The third installment in our Desk Drives series which aim to transport you away from your screen for a short while and remind you of the simple pleasures that travel can afford you.
✈ Fly to: San Francisco Airport
✈ Fly from: London Heathrow
✈ Flight time: 11 hours approx.
☼ Average temp: 18°C (very variable)
Driving side: Right
‘A person who is travelling or visiting a place for pleasure’
For some, the popular definition of a tourist is pretty accurate. For the vast majority of us however, I suspect an ulterior motive; it’s as much about showing the world how much fun we are having as it is about having the fun itself.
On a recent-ish trip to the West Coast of the States I got to experience this first hand. I was fortunate enough to visit some of the most photographed tourist destinations in the world: The Grand Canyon, Yosemite National Park and the mighty redwoods to name a few. All places of natural beauty, but also natural playgrounds with endless opportunity for shenanigans to be had.
I also got to witness the hordes of tourists intently focused on capturing profile picture worthy selfies, with little interest in exploring and having fun.
The trip began in the brightly coloured bustle of San Francisco, with a staircase tour of the city run by some close family members who call the mad State of California home. It turns out that there are a hell of a lot of stairs in this city. We climbed the never-ending winding staircase to the Coit tower, originally designed to look like a fire hose, but ending up looking quite a lot like something else. After a few perfect ‘Look at me I’m in San Fran!’ photos, we headed into the Mission District for some of the most incredible tacos in the world from La Taqueira. The next morning, after sleeping off one too many pitchers of margarita, we headed north on the crawling commuter route of Highway 101.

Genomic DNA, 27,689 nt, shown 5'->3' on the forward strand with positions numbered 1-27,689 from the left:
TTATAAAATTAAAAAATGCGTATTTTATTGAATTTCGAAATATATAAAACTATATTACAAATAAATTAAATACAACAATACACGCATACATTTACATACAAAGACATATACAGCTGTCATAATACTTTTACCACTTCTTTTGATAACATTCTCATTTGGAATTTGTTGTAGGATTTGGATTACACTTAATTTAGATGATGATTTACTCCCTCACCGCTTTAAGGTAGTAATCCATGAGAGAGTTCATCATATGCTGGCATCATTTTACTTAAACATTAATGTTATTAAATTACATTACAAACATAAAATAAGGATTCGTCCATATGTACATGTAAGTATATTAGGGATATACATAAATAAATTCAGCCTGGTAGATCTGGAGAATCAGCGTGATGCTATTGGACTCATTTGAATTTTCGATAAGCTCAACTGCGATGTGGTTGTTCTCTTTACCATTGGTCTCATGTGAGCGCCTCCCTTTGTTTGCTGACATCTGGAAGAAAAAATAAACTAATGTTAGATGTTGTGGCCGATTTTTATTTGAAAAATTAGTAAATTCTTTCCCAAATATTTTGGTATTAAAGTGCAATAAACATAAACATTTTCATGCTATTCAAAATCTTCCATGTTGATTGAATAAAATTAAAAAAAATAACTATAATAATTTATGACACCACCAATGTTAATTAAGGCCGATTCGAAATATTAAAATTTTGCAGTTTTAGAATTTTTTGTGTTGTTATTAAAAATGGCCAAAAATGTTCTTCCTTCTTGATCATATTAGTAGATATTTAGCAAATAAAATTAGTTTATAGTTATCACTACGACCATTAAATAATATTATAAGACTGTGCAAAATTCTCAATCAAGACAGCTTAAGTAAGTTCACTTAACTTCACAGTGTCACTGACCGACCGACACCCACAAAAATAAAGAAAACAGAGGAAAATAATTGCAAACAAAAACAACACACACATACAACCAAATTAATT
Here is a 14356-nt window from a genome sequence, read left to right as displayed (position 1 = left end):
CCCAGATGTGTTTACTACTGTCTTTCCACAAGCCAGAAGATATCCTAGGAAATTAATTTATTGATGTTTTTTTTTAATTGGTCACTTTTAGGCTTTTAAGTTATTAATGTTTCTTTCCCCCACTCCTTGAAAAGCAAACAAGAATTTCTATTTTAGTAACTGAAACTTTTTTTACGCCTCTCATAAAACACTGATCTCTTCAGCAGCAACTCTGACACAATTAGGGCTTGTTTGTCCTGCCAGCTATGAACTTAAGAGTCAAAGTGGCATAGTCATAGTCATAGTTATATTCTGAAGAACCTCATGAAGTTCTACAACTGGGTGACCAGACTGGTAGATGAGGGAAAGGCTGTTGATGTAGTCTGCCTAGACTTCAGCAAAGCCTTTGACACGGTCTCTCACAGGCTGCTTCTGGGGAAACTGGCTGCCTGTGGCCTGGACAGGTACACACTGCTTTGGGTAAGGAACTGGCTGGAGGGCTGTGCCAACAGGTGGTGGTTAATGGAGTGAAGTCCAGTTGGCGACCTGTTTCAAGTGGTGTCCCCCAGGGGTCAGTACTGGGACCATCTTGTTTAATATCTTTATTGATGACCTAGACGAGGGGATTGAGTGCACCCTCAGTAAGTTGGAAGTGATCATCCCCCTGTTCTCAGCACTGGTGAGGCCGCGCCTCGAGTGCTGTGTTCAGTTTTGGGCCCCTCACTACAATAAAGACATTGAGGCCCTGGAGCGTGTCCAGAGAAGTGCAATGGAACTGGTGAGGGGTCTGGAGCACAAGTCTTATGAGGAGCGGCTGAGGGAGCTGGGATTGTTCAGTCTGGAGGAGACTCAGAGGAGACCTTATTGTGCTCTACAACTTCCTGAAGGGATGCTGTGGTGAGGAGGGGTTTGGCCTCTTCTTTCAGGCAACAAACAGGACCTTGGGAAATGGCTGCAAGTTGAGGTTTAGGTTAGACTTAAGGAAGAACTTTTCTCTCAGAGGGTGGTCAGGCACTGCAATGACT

The trip began in the brightly coloured bustle of San Francisco, with a staircase tour of the city run by some close family members who call the mad State of California home. It turns out that there are a hell of a lot of stairs in this city. We climbed the never-ending winding staircase to the Coit tower, originally designed to look like a fire hose, but ending up looking quite a lot like something else. After a few perfect ‘Look at me I’m in San Fran!’ photos, we headed into the Mission District for some of the most incredible tacos in the world from La Taqueira.
The next morning, after sleeping off one too many pitchers of margarita, we headed north on the crawling commuter route of Highway 101.
Several hours later after a slow and uneventful journey, we pulled into the picturesque and tranquil ranch that my cousin calls home, tucked away in the rolling hills of Sonoma County. On arrival, we were greeted by our glamorous hostess, 5 year old Savannah Rose, who immediately showed us straight through a cow field, over a fence, past the chicken coop and eventually to her favourite wooden fort by the creek, where we then preceded to spend most of the afternoon. Savannah Rose is my kind of princess.